Statement delivered by H.E. Ambassador Masud Bin Momen, Permanent Representative of Bangladesh to the United Nations at the Open Debate on “Addressing the impacts of climate-related disasters on international peace and security”
(25 January 2019, UNSC Chamber, UNHQs)
At the outset, I would like to thank you for taking the initiative to discuss the interlinkages between climate-related disasters and international peace and security. I would also like to express our deep appreciation for the distinguished speakers for their thought-provoking presentations.
Disasters induced by global climate change have the potential to turn out to be major security concerns. The findings of the IPCC Special Report on Global Warning of 1.5 degree Celsius warn us about the dangerous consequences that would follow particularly in the areas of poverty eradication, food security, and public health if we fail to limit the global warming to 1.5 degree Celsius. These would eventually lead to the break out of conflicts and ensuing events such as displacement of communities.
Bangladesh is one of the worst affected countries by the impacts of global climate change due to its geographical location and is highly prone to natural disasters such as cyclone, flood, landslide, and earthquake. Climate change poses an existential threat to our 160 million people, although we had hardly contributed to the deterioration of the environment. Just 1-degree centigrade increase of global temperature and further sea-level rise will result in inundation of a large area of Bangladesh and thus the displacement of 40 Million people by the end of this century. 2% of our GDP is regularly lost due to natural calamities and environmental degradation. Climate change-induced salinity and other disasters are harming our rice and other crop production significantly. In addition to all these, we have been hosting 1.1 million Rohingyas forcibly displaced from neighboring Myanmar. This phenomenon is also impacting our environment severely.
Tackling climate change is directly linked with sustainable development and resilience building. In line with this perspective, under the leadership of its climate crusader Prime Minister Sheikh Hasina, Bangladesh is carrying forward its efforts for sustainable development with specific plans for ‘Carbon budgeting’, ‘de-carbonization of manufacturing pathways’ and low-carbon industrialization. Considering multidimensional vulnerabilities posed by climate change and disasters, our Government has recently adopted Delta Plan 2100, which will provide Bangladesh with the sustainable development pathway for the next 100 years
Bangladesh is committed to implementing its Nationally Determined Contributions in the framework of the Paris Agreement. We have mainstreamed climate actions and disaster management in our national planning and sustainable development strategy. Over 1 percent of our GDP is being used to combat climate change. To ensure food security for our people, we have been investing in transforming our agriculture and making it more resilient to the impacts of climate change and disasters. Initiatives have been taken to increase tree coverage from 22% to 24% in the next five years. A project worth 50 million dollars is being implemented for the conservation of the Sundarbans, the world’s largest mangrove forest and a UNESCO world heritage site.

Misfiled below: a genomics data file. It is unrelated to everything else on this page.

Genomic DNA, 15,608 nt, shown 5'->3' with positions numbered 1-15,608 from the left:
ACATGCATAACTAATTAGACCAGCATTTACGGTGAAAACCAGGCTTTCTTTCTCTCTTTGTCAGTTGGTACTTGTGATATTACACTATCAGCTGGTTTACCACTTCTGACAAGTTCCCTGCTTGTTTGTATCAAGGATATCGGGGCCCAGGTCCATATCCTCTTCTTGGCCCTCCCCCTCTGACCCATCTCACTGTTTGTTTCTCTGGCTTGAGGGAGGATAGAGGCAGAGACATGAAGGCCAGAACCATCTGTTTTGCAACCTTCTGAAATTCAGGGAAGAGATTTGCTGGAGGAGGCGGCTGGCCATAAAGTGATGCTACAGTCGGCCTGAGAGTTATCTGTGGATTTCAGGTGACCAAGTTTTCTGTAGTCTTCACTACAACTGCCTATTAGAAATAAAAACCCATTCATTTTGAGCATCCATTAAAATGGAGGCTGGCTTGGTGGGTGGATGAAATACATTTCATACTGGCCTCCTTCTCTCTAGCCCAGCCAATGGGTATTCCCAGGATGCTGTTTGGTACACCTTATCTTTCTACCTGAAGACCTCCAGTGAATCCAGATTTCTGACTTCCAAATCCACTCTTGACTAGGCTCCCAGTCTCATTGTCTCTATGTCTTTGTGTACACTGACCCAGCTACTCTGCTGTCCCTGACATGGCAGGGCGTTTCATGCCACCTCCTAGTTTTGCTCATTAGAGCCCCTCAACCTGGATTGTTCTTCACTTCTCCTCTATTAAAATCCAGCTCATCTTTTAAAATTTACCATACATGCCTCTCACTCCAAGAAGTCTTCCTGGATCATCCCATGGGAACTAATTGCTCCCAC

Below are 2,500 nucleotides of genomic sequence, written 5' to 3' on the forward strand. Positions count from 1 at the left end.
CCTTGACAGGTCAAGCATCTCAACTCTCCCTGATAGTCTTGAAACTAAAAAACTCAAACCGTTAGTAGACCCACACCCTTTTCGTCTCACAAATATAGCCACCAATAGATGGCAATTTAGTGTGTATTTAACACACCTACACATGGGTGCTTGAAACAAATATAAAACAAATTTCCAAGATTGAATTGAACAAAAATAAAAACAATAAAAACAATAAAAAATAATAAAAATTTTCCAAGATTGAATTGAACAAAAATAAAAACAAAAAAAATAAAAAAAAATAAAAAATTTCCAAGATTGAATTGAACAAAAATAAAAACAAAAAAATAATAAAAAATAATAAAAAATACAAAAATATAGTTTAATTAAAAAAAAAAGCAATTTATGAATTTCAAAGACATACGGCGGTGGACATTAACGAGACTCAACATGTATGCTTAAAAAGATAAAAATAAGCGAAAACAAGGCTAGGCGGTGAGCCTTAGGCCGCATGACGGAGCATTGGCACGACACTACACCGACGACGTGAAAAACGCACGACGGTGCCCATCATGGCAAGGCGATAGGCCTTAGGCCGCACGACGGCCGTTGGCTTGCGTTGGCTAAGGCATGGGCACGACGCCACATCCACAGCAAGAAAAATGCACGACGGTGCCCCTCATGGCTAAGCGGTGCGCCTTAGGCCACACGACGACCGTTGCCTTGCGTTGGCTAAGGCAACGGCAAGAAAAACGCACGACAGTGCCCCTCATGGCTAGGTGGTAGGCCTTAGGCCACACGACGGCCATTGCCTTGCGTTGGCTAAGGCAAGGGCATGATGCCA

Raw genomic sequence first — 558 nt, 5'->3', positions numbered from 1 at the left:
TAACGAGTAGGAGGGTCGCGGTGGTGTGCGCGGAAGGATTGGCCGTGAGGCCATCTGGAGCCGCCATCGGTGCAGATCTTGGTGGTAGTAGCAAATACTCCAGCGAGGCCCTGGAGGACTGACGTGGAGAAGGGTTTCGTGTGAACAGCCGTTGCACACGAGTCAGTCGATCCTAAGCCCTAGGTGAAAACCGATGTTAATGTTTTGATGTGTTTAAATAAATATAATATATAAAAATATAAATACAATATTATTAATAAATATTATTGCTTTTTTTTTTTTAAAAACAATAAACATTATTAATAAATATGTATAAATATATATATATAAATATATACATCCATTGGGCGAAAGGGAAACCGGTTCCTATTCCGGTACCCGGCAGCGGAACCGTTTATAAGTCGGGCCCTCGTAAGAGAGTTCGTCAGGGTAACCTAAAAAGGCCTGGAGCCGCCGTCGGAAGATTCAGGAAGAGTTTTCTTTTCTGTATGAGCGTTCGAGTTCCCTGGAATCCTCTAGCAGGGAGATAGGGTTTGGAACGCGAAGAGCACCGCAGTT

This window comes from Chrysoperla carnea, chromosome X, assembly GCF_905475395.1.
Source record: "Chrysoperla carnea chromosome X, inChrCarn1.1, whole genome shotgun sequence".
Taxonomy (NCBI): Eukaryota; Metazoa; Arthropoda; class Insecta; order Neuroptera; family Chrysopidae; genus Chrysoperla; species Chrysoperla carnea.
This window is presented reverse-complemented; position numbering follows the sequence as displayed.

Despite numerous challenges, at the national level, Bangladesh has been able to reduce casualties in incidents of natural disasters in recent times by taking various measures such as improvement in the early warning system, dissemination of information, the establishment of cyclone shelters and active engagement of dedicated Cyclone Preparedness Program volunteers for preparedness and response activities. Taken together, these initiatives have significantly increased the nation’s capacity to respond proactively to disasters.
The halting of the global climate change and reduce disaster risks will largely depend on the implementation of the 2030 Agenda, the Paris Agreement and the Sendai Framework to their true letter and spirit. The recently adopted Global Compact on Safe, Orderly and Regular Migration has also acknowledged that investing in, and accelerating global cooperation for, climate change mitigation and adaptation would contribute to the elimination of the adverse drivers and structural factors that compel people to leave their country of origin.
Hence, we must redouble our efforts for sustainable development. Bangladesh is of the firm view that climate change and related disasters must be discussed in the mold of international development cooperation. Big emitters must go for rapid mitigation of GHGs. Also, providing financial resources and ensuring technology transfer to the vulnerable countries for their adaptation efforts would be the most effective response to the threats to international peace and security posed by climate change and related disasters.
While we emphasize that effective implementation of Paris Agreement and other relevant global documents and mechanisms are must to fight the climate change effects, we are not ignoring the fact that there could be a nexus between climate change and international peace and security, especially in some places for example in Africa and SIDS countries. Thus, it is required that the whole UN system should work together to improve our knowledge and understanding to find out if climate change poses any direct threat to peace and security in a specific locality or it is one of the multiplying factors. The whole UN system should also talk in one voice for preventing and resolving any crisis that is an evident outcome of adverse effects of climate change.
Thank you, Mr. President.